The strength of our findings, furthermore, resides in the selection of subjects, even though the sample size was relatively small. The study group all suffered from depression to at least a moderate degree of severity, whereas the control group did not have any current depressive features, nor did they have a present or past psychiatric disorder. Night-shift workers who may have altered diurnal variation in their testosterone circadian rhythm and patients suffering from endocrinological conditions, which may have confounded the results, were excluded from both groups. The control group, moreover, consisted of healthy volunteers rather than being from an ill population.
In addition to the progressive age-related decline in testosterone concentrations, the diurnal rhythm of testosterone secretion also wanes with age. Testosterone secretion is usually at its highest in the early morning and lowest (about 20% less than the peak value) in the late afternoon. (3) Our study attempted to reduce the influence of the usual diurnal variation of testosterone concentrations as a potential confounding variable, by obtaining blood samples from both groups before 10h00 in the morning. A difference in diurnal variation in testosterone concentrations between the depressed and control groups could nonetheless be the reason for the observed differences in testosterone concentrations between the groups. All the same, this would suggest that the difference in diurnal variation is related to the depressive illness.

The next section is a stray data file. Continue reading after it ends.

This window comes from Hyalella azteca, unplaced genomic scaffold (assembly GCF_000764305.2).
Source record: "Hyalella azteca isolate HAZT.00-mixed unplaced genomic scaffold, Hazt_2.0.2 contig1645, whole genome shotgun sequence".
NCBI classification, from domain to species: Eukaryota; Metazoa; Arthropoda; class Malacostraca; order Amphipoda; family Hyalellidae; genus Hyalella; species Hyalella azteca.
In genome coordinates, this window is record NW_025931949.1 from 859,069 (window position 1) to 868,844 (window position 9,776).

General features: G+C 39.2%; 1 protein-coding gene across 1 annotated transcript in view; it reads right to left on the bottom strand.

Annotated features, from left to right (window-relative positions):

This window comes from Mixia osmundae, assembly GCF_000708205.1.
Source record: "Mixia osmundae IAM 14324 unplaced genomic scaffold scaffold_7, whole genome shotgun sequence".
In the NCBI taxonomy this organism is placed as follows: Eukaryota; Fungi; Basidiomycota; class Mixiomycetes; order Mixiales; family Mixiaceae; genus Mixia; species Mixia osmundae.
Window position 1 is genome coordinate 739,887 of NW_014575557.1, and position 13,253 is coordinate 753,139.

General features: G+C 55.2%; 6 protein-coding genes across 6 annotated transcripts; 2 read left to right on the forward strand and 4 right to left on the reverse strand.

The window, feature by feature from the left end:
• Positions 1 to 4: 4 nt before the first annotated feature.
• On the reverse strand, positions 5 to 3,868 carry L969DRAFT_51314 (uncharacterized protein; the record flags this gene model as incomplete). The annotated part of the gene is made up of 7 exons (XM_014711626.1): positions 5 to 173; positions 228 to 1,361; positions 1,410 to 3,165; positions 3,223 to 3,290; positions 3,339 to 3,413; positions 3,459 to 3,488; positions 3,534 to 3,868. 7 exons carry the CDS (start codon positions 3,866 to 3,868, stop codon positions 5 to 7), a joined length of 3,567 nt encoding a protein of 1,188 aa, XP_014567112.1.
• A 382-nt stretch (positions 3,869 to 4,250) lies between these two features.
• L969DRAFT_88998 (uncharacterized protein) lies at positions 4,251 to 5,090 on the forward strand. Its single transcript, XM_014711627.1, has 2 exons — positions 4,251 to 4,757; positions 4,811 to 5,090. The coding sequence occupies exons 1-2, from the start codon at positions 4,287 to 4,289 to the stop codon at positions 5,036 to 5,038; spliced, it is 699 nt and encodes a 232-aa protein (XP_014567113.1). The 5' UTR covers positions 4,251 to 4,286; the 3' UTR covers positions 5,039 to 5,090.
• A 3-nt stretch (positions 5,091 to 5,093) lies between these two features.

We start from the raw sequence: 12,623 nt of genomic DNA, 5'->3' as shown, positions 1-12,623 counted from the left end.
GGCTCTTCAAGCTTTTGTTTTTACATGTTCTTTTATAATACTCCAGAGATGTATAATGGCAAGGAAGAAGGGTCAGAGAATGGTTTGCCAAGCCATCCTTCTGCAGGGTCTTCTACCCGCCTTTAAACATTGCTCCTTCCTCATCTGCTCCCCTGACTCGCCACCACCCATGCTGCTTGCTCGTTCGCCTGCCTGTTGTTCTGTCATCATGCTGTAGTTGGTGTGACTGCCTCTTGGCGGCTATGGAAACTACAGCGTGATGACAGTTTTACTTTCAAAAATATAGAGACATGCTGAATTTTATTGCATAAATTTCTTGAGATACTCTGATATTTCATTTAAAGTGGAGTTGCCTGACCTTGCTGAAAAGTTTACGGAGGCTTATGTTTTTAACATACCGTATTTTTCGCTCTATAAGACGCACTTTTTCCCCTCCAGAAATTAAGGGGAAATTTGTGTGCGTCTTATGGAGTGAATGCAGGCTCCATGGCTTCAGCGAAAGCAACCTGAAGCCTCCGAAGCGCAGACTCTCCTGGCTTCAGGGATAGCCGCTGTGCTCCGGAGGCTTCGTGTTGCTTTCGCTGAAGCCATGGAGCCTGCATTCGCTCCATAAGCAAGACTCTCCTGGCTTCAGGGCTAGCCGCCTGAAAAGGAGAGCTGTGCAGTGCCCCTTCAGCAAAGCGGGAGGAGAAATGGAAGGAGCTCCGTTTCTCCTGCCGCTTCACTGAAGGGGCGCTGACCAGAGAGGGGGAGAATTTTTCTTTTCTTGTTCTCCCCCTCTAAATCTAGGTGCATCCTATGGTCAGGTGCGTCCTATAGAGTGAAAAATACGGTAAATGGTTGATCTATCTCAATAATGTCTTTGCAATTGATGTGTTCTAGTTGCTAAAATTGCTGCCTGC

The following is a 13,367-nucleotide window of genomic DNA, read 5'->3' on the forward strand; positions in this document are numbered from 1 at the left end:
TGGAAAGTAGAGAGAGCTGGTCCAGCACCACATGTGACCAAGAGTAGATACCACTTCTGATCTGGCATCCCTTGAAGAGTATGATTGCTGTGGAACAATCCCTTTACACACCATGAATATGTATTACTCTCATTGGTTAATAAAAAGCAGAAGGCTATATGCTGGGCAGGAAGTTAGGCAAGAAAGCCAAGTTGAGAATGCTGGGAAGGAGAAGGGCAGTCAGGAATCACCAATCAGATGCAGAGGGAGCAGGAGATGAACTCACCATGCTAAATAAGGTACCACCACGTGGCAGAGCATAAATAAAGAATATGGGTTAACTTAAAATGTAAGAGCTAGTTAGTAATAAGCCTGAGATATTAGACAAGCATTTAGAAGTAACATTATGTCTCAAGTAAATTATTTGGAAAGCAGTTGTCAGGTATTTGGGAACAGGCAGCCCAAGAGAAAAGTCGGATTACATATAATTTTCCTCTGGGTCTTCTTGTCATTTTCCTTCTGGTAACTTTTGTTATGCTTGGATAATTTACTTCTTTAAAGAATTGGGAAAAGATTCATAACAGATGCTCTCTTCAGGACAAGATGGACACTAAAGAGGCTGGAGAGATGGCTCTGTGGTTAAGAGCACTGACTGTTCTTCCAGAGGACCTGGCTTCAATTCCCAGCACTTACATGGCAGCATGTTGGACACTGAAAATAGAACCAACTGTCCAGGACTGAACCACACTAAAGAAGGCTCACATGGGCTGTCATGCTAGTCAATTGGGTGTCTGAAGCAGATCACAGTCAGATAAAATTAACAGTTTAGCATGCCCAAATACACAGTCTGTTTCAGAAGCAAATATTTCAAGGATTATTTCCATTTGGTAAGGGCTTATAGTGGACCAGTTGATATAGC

This cross-sectional study does not provide insight as to whether lower testosterone concentration is a cause or consequence of depressive illness among men above 45 years of age. Longitudinal cohort and/or experimental studies would better serve such purposes.
Ageing and serum testosterone concentrations